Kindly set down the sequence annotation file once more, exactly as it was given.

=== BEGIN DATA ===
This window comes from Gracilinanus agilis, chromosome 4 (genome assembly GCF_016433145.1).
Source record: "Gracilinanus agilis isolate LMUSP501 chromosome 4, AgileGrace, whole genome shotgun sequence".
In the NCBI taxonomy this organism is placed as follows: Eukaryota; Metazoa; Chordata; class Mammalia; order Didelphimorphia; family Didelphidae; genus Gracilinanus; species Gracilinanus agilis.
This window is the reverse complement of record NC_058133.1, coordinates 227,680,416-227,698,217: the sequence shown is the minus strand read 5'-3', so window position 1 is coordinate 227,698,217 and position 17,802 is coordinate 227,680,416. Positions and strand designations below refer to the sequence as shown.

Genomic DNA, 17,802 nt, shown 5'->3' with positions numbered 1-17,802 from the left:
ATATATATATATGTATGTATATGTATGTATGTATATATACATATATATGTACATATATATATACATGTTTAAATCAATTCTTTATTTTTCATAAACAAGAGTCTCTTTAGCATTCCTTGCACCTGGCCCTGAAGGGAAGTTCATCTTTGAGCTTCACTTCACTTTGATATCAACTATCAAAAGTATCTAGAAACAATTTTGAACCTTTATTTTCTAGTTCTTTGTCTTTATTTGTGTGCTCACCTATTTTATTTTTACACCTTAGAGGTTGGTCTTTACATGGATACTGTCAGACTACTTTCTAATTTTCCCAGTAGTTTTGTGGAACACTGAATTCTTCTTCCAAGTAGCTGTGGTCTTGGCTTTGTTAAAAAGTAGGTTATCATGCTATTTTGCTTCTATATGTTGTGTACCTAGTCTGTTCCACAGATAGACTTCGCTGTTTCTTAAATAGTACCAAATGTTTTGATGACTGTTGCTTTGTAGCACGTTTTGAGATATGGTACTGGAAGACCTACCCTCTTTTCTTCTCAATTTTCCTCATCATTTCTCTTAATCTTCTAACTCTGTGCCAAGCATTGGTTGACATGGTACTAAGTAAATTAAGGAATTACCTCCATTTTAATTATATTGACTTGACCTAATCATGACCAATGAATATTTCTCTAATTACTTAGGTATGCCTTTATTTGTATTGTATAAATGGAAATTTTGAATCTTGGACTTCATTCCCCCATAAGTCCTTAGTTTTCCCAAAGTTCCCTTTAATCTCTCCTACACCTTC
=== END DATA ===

This window comes from Gracilinanus agilis, chromosome 4 (genome assembly GCF_016433145.1).
Source record: "Gracilinanus agilis isolate LMUSP501 chromosome 4, AgileGrace, whole genome shotgun sequence".
In the NCBI taxonomy this organism is placed as follows: Eukaryota; Metazoa; Chordata; class Mammalia; order Didelphimorphia; family Didelphidae; genus Gracilinanus; species Gracilinanus agilis.
This window is the reverse complement of record NC_058133.1, coordinates 227,680,416-227,698,217: the sequence shown is the minus strand read 5'-3', so window position 1 is coordinate 227,698,217 and position 17,802 is coordinate 227,680,416. Positions and strand designations below refer to the sequence as shown.

Genomic DNA, 17,802 nt, shown 5'->3' with positions numbered 1-17,802 from the left:
ATATATATATATGTATGTATATGTATGTATGTATATATACATATATATGTACATATATATATACATGTTTAAATCAATTCTTTATTTTTCATAAACAAGAGTCTCTTTAGCATTCCTTGCACCTGGCCCTGAAGGGAAGTTCATCTTTGAGCTTCACTTCACTTTGATATCAACTATCAAAAGTATCTAGAAACAATTTTGAACCTTTATTTTCTAGTTCTTTGTCTTTATTTGTGTGCTCACCTATTTTATTTTTACACCTTAGAGGTTGGTCTTTACATGGATACTGTCAGACTACTTTCTAATTTTCCCAGTAGTTTTGTGGAACACTGAATTCTTCTTCCAAGTAGCTGTGGTCTTGGCTTTGTTAAAAAGTAGGTTATCATGCTATTTTGCTTCTATATGTTGTGTACCTAGTCTGTTCCACAGATAGACTTCGCTGTTTCTTAAATAGTACCAAATGTTTTGATGACTGTTGCTTTGTAGCACGTTTTGAGATATGGTACTGGAAGACCTACCCTCTTTTCTTCTCAATTTTCCTCATCATTTCTCTTAATCTTCTAACTCTGTGCCAAGCATTGGTTGACATGGTACTAAGTAAATTAAGGAATTACCTCCATTTTAATTATATTGACTTGACCTAATCATGACCAATGAATATTTCTCTAATTACTTAGGTATGCCTTTATTTGTATTGTATAAATGGAAATTTTGAATCTTGGACTTCATTCCCCCATAAGTCCTTAGTTTTCCCAAAGTTCCCTTTAATCTCTCCTACACCTTC